FORGIVENESS Forgiveness, they say, is one of the hardest things to live. Maybe because it takes more than a 30 second sound bite. Maybe because it means sometimes we have to change course and drive 400 miles into the Sahara. Maybe it is because sometimes it means we have to shut up! Notice Jesus in his trial says very little. Where is his brilliant defense? Couldn’t he have used a parable or some snappy beatitudes to his advantage? No, he says in the face of hatred, there is no need to retaliate, to argue, to be right. His attitude is one of standing in the power of God’s perspective. And that is what forgiveness is : standing in the power of God’s perspective. It’s not found in the power of getting even, making our point, proving you wrong, getting the last word, making someone pay. Forgiveness says in a still, small voice, “Those things have no power over me.” Just think how different our life would have been—regardless of our age right now—if we had been willing to learn forgiveness from Jesus.
And finally, LOVE. Jesus wants those who stand at the foot of the cross to learn the meaning of love. We suck at this because we think love is bound up with how we feel. We use love as a kind of bargaining tool, thinking we are going to get something in return, something we’ve paid for by the mere fact of our loving. This is incorrect. Love, Jesus says, is when you are willing to give yourself to another, because you see God’s handiwork in them and you see yourself in them. Yes, I agree, it is way easier to love a freshly hatched newborn baby than a recalcitrant 15 year old. It’s easier to love a faithful friend than it is to love someone who is self-absorbed. And it is darned near impossible to love someone who has betrayed us, or worked to undermine our community by lying, stealing or even killing. It IS difficult, challenging and impossible to love these people if when we think of loving them we imagine hugging them and smiling sweetly. But if we can see God as their Lover as well as our own, and if we can recognize ourselves in them, then we can love them for sure. Because the unpleasant truth is that I am moody. I am self-centered. I have betrayed. I have lied. I could murder someone. Isaiah reminds us that it is only when we do not look away, that we suddenly look at the people we can’t stand at work, the shiftless and lazy, the hundreds of thousands of refugees leaving Kosovo, those who are hungry at this hour… only when we do not look away can we suddenly see, and be able to say. “That’s my son! That’s my daughter!”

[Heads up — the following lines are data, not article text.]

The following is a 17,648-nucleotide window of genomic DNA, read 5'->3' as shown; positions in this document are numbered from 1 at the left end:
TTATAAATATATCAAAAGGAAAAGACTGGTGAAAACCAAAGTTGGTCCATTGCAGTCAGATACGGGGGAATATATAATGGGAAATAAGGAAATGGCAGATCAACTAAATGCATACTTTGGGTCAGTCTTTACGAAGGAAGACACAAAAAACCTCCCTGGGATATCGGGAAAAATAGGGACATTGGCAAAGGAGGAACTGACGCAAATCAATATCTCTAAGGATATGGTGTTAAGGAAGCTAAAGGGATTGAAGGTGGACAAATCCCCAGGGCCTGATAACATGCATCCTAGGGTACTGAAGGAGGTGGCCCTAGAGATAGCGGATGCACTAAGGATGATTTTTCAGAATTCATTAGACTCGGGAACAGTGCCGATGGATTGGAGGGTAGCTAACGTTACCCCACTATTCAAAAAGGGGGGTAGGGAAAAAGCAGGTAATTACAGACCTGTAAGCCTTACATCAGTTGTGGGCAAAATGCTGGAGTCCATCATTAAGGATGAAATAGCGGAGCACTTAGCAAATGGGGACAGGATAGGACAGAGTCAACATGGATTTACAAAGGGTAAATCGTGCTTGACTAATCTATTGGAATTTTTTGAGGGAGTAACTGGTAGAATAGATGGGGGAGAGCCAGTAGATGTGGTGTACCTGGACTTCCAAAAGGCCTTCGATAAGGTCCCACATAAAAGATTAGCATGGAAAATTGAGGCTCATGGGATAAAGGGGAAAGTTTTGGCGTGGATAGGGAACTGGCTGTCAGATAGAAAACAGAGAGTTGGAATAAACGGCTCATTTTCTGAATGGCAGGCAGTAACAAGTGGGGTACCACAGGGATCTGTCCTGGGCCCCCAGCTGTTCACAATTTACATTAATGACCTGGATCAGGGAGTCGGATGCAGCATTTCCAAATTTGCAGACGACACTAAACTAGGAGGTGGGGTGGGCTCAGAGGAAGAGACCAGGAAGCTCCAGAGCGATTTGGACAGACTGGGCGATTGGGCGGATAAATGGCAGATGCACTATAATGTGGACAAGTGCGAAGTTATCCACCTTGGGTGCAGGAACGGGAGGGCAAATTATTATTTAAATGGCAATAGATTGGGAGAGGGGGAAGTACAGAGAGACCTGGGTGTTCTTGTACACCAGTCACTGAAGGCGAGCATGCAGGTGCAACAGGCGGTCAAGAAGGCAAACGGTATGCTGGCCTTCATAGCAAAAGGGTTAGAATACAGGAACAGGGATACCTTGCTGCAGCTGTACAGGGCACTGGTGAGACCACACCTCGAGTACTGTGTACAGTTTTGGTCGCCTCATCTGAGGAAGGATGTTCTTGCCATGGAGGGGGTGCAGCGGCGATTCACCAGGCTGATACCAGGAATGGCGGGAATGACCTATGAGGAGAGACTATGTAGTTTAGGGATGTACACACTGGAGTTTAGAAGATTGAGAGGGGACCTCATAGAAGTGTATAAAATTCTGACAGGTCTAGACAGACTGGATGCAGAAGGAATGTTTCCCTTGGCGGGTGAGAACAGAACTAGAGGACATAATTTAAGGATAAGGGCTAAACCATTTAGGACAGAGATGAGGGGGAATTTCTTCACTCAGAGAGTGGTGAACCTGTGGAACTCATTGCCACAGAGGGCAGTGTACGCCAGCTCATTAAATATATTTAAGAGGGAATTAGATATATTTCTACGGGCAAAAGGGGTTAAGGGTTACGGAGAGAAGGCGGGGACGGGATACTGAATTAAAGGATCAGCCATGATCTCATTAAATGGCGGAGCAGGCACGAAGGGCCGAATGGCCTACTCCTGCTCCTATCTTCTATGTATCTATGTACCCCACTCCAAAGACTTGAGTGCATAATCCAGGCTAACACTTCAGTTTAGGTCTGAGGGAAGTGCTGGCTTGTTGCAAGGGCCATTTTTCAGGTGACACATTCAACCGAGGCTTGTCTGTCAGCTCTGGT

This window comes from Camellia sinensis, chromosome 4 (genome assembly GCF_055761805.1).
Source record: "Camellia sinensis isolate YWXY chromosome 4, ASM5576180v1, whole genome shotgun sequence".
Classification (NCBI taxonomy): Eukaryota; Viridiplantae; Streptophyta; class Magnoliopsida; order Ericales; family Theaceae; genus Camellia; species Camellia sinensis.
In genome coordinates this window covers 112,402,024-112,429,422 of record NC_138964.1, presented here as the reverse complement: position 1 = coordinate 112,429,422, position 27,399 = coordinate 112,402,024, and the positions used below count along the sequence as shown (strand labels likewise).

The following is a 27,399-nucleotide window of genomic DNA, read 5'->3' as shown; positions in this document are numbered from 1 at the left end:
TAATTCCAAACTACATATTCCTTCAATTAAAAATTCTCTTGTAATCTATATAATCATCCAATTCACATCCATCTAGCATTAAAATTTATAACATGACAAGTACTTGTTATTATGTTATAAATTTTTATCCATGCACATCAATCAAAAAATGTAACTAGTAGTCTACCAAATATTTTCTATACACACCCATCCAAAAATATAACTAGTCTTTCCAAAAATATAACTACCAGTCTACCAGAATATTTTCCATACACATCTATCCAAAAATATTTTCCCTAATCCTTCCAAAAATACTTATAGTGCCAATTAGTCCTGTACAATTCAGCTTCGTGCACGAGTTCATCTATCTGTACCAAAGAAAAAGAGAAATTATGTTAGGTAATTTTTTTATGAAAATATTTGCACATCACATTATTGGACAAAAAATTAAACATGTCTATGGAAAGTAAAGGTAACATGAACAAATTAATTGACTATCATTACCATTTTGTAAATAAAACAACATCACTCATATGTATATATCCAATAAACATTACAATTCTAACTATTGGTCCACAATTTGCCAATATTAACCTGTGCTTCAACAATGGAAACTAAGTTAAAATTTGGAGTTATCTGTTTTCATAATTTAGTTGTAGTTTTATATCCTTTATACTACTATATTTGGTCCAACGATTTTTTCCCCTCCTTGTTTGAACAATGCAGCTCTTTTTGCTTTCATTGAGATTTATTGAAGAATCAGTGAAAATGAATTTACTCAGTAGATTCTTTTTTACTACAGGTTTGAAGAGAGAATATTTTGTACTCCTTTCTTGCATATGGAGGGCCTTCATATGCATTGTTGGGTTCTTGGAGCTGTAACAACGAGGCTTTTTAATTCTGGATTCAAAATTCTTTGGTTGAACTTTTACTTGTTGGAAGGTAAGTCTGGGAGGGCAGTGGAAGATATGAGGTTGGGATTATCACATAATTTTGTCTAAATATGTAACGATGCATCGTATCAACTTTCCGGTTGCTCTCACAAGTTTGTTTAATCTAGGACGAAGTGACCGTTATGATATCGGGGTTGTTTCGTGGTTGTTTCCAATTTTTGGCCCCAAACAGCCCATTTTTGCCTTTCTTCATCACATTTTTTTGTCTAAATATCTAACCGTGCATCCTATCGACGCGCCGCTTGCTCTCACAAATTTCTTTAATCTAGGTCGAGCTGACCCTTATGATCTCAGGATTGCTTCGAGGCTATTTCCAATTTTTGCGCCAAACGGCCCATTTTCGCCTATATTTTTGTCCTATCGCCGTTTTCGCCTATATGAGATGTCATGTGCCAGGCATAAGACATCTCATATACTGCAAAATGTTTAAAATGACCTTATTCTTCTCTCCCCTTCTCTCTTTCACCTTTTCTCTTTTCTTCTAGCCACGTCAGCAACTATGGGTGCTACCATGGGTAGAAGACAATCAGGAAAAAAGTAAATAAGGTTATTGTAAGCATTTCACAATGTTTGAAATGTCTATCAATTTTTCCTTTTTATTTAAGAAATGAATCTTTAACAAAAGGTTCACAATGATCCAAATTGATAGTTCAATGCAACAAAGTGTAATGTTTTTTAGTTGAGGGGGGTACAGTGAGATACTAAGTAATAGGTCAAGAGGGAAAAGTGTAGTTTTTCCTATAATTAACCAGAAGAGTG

God is not necessarily asking us to drive 400 miles into the Sahara to rescue a child. But maybe we could give God just a bit more than a television soundbite of our time. Maybe this Good Friday can be a turning point for us. Maybe this could be the day when we finally admit that our life is supposed to be about obedience, forgiveness and love? And if you are one who is right now wondering what it is you are supposed to do with your life, I invite you to take a look at the cross and those who are standing beneath it. You’ll know what to do.